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Discussion Starter · #1 ·
I'm curious to hear what everyone else uses to measure slide and frame groove height. I've been looking at groove mics but damn they're expensive for just a couple of measurements. Is there anything else worth considering?
 

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for the slide I derive the values in the slide using a micrometer or calioer, rail truing bar, and a depth mic.

In the frame I use the inside measuring jaws on the calper for the groove and the tips of the jaws for the frame rails. Not as precise but making multiple measurements I derive close values.
 

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Gauge blocks, gauge pins, slide rail micrometer and a good digital caliper that can read below a half thou is good place to start.

The slide rail micrometer Brownells sells is a handy tool but mine isn’t very precise. I always have to take my slide measurement with it, write it down and then verify what that measurement is with a gauge pin that I know the exact dimension of or can measure with a more precise tool.

This tool is a pretty good way of measuring how wide your slide rails are. It also can work as a good way to lap in your slide to make it true but you wouldn’t want to use the one you use to lap as a measuring tool. Buy 2. One for measuring and one for lapping.

Circuit component Wood Engineering Machine Composite material

Calipers Automotive tire Measuring instrument Gas Font
 

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Discussion Starter · #4 ·
Gauge blocks, gauge pins, slide rail micrometer and a good digital caliper that can read below a half thou is good place to start.

The slide rail micrometer Brownells sells is a handy tool but mine isn’t very precise. I always have to take my slide measurement with it, write it down and then verify what that measurement is with a gauge pin that I know the exact dimension of or can measure with a more precise tool.

This tool is a pretty good way of measuring how wide your slide rails are. It also can work as a good way to lap in your slide to make it true but you wouldn’t want to use the one you use to lap as a measuring tool. Buy 2. One for measuring and one for lapping.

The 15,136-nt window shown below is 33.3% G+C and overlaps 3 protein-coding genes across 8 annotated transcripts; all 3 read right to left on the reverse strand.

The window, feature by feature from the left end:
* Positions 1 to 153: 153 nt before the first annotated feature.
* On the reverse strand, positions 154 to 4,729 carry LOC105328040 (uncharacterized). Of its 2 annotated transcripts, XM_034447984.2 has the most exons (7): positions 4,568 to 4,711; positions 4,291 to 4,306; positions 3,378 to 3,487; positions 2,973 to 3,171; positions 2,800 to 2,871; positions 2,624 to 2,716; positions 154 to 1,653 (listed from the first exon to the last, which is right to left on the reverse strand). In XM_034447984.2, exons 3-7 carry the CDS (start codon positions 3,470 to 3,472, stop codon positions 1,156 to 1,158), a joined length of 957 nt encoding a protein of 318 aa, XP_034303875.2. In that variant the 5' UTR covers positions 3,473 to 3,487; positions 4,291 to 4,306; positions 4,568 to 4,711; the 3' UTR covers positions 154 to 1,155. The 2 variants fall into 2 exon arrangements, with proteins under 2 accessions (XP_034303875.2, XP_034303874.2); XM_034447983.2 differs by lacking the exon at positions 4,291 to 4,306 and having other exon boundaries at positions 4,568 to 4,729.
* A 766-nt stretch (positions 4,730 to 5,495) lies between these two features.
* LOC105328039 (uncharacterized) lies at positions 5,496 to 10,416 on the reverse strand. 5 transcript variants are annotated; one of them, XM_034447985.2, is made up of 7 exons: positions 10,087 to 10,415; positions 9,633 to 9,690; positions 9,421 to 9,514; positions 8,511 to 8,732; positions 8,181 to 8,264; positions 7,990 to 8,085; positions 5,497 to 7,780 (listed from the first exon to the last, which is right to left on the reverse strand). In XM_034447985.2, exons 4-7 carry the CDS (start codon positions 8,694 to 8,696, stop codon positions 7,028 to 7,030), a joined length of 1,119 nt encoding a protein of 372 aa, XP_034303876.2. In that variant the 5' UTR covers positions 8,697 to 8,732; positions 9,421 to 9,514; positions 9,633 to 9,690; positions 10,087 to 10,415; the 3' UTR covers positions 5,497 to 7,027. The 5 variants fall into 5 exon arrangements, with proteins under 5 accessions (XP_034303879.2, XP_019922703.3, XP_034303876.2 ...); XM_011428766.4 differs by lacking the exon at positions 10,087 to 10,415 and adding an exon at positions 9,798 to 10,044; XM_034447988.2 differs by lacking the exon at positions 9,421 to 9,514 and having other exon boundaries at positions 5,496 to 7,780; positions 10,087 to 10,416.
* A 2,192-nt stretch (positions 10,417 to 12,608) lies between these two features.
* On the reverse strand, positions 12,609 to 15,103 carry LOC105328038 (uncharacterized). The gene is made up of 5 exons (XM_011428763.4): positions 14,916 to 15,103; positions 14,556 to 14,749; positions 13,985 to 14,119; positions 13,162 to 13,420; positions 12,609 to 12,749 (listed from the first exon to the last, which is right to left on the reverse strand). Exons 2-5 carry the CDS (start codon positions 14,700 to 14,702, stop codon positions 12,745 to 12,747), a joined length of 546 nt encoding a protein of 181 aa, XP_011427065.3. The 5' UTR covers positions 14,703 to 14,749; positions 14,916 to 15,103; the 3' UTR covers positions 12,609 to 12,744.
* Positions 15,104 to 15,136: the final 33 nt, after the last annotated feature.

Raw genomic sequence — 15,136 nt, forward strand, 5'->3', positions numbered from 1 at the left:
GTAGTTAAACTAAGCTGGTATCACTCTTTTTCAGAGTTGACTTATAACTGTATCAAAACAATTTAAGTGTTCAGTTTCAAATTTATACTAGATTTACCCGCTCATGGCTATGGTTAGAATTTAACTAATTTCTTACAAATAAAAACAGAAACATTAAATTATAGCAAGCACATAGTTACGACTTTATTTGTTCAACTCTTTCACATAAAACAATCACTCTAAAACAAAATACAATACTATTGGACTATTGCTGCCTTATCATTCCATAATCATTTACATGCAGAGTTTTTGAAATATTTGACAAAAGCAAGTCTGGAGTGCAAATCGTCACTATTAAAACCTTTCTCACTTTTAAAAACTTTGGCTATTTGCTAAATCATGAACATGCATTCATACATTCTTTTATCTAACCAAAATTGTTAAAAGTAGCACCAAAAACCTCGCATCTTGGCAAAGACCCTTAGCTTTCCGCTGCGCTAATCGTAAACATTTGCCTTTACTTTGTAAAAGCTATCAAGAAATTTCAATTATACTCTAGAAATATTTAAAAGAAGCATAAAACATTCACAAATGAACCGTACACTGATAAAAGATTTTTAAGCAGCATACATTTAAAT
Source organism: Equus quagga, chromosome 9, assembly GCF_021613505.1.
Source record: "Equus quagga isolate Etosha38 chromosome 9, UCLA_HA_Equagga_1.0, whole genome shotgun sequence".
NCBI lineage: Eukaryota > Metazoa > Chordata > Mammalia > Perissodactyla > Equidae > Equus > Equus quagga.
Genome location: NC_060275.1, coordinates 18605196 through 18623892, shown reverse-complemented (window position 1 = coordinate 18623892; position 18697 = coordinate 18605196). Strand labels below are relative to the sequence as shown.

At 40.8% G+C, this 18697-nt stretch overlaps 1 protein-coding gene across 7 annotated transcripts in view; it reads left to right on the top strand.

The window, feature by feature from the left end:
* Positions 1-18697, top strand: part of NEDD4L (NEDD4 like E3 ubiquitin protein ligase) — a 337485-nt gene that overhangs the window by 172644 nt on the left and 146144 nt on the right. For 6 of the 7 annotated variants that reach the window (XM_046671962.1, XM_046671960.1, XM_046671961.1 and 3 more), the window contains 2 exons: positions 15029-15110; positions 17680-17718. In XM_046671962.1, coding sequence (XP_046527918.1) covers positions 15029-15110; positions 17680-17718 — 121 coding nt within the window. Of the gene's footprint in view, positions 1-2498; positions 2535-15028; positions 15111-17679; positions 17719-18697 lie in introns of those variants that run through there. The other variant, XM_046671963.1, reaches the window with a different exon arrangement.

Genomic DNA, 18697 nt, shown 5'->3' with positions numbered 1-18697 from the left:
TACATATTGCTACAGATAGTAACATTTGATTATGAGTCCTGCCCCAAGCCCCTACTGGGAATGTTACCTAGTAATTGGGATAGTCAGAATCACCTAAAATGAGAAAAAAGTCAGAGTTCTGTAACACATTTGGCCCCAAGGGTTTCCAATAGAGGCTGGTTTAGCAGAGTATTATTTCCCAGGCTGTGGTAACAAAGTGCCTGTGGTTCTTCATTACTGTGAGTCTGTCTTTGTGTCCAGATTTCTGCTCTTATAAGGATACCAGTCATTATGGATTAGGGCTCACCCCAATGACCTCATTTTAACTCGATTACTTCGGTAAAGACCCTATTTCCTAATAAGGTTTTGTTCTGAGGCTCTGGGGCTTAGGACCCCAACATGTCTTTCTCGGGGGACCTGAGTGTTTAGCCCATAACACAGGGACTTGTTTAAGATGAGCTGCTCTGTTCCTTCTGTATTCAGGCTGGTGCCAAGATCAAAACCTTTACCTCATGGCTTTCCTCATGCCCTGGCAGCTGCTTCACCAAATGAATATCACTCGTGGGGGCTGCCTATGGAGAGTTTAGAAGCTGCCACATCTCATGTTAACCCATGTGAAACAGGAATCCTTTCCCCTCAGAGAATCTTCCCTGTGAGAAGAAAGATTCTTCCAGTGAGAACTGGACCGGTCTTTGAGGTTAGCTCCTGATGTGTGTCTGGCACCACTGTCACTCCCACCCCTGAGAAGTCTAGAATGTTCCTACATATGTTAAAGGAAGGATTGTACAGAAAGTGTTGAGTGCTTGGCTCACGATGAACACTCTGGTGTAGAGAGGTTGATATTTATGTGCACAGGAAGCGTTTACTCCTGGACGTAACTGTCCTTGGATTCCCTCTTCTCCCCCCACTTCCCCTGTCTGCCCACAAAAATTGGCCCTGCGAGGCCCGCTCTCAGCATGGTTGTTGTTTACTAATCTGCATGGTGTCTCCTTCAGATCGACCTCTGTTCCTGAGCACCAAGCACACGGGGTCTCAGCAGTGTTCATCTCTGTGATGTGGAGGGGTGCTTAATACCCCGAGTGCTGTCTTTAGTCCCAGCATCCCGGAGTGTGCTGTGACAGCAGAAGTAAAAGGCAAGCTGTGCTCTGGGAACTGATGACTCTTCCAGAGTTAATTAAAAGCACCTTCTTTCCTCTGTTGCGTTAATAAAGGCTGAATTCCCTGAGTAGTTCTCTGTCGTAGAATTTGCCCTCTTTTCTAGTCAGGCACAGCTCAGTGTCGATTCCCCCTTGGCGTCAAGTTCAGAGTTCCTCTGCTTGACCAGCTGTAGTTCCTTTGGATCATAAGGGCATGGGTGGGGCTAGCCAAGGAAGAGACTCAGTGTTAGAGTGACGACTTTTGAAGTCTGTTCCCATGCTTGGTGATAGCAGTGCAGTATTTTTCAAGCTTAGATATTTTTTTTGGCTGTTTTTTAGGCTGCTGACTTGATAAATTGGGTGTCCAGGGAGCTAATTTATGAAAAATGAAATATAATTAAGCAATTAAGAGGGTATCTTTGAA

Thanks for the feedback. I actually made a slide width gauge and rail mic in machine shop class earlier this summer.
Rectangle Wood Computer data storage Cylinder Gas


I've got a good micrometer and caliper and I was looking at a set of gauge pins. Are you able to get your gauge pins in the slide grooves? Are the gauge pins handy for anything else?

Thanks.
 

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Dremel jockey
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88 piece Grade B gage block sets can be found for less than a Franklin.
Good stuff to have!
Gage pins from . 010" to .625" are invaluable.
For smiffin' the cheapest ones do just fine.
 
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Thanks for the feedback. I actually made a slide width gauge and rail mic in machine shop class earlier this summer.
View attachment 819298

I've got a good micrometer and caliper and I was looking at a set of gauge pins. Are you able to get your gauge pins in the slide grooves? Are the gauge pins handy for anything else?

Thanks.
Gauge pins can be used to measure the inner slide rail height but are not the best tool for the job. You can only get a gauge pin in so far unless you cut them down. Gauge blocks would be better. Gauge pins are definitely handy things to have. Like Chuck said, the cheap ones are fine for this work and you’ll definitely use them for lots of things.
 

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Discussion Starter · #7 ·
88 piece Grade B gage block sets can be found for less than a Franklin.
Good stuff to have!
Gage pins from . 010" to .625" are invaluable.
For smiffin' the cheapest ones do just fine.
Gauge pins can be used to measure the inner slide rail height but are not the best tool for the job. You can only get a gauge pin in so far unless you cut them down. Gauge blocks would be better. Gauge pins are definitely handy things to have. Like Chuck said, the cheap ones are fine for this work and you’ll definitely use them for lots of things.
Thank you both for the feedback. Between a groove micrometer and a gage block set for measuring slide and frame grooves and other bench uses, what would you prioritize buying first?
 

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Discussion Starter · #8 ·
Well I ended up snagging a Starret groove micrometer on eBay and a set of gage blocks and pins at Penn Tool.

Thanks for the feedback on this again. I'm looking forward to finally starting a build next week with the tools I've amassed.
 
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